To add the actual outline, start by creating a copy (Control-C) of the resulting shape, which we will paste in front (Control-F) and then adjust by changing its color to #43435B. Once you’re done, flip its Fill with its Stroke using the Shift-X keyboard shortcut, and then open up the Stroke panel and set its Weight to 4 px, making sure that the Stroke is aligned to the center.

Since half of the outline will end up falling outside of the fill shape’s path, this will in effect decrease the gap values by 2 px, making the rounded corners look less rounded.

If we were to use odd numbers (e.g. 3579, etc.), our Stroke would end up being subjected to some nasty antialiasing, which is clearly visible when you turn on Pixel Preview mode (Alt-Control-Y). This happens since the software can't find a perfect center, due to the fact that once divided in half, odd numbers become decimal ones.

To make matters even worse, if you try and use the Make Pixel Perfect option (right click > Make Pixel Perfect), the stroke's path will end up snapping off the Pixel Grid due to that center alignment.

### Step 8

Since we want the icon to feel all around more friendly, we’re going to set all of its StrokesCorners to Round Join, which is a neat little trick that helps you do just that. In the case of the current shape, this also fixes the appearance of the bottom-right anchor point, which would otherwise look as if it was mistakenly chopped.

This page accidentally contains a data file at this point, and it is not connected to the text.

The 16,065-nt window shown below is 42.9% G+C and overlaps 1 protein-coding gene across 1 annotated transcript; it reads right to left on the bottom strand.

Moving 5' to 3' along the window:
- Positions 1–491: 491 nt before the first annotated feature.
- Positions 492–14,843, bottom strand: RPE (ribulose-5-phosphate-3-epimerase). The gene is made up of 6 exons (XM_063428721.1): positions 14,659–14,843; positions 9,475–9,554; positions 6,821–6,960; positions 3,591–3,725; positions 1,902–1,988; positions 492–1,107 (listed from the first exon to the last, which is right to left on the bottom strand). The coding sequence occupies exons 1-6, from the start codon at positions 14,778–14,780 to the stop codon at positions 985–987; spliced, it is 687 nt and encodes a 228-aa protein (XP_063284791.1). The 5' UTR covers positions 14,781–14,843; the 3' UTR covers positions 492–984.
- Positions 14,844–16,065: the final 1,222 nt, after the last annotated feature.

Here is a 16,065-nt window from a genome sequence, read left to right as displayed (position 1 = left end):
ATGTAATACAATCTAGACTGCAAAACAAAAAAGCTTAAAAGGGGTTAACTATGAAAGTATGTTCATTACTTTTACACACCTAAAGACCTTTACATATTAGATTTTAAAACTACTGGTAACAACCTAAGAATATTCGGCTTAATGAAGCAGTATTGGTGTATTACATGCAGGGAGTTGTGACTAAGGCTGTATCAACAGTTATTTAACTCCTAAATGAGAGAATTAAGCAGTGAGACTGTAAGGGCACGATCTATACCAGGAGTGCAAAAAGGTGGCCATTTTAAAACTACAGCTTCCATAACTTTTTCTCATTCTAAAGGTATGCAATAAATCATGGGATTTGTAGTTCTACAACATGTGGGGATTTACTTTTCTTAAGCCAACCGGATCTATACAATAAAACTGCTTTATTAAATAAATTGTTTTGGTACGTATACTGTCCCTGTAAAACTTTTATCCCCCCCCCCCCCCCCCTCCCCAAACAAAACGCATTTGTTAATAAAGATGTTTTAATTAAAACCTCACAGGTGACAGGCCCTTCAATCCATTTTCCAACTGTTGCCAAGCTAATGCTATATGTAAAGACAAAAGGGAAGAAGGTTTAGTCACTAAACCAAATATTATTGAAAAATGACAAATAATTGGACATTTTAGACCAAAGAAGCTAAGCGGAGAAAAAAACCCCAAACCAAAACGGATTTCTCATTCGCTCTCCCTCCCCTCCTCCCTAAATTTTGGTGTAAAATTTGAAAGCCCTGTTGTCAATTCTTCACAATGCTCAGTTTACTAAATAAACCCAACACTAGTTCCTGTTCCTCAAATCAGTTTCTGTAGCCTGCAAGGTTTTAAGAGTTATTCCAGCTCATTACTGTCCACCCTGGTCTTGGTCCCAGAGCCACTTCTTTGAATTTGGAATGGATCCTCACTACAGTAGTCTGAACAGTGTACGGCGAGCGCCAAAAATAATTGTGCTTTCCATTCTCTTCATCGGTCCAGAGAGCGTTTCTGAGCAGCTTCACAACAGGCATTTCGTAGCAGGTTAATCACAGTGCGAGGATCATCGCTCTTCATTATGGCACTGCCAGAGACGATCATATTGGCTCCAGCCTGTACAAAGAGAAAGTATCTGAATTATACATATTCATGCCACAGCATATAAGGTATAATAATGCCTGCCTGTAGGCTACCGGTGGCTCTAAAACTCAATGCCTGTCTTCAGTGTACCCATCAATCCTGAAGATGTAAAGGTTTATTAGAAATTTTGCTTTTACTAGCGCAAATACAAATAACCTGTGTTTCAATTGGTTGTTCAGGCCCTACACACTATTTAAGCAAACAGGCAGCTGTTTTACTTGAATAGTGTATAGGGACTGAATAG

### Step 9

As soon as we’ve finished making all the little adjustments to the outline, we need to select both it and the underlying fill shape and then group them together using either the Control-G keyboard shortcut or the slightly slower right click > Group method.

I usually end up grouping my fill shapes and outlines together since if I later on decide to move one of them, the other will automatically follow it. Also, if you ever need to make adjustments to either of the two, you can easily do so by isolating the group and carrying them out.

### Step 10

Create the main shape for the side section using a 12 x 36 px rectangle, which we will color using #59C9C9 and then position onto the right side of the shapes that we’ve just grouped, making sure that their paths overlap. The overlapping part is really important, since it helps ensure that when you add all the outlines, they perfectly cover each other, without adding to the thickness of the final design.

### Step 11

Adjust the shape that we’ve just created by setting the Radius of its bottom corners to 6 px, which is the same value used for the front section. When working on line icons, consistency plays a key factor when it comes to the perfect overlapping of your paths, so always keep an eye on your values, so that you won’t have to come back and fix them later on.

### Step 12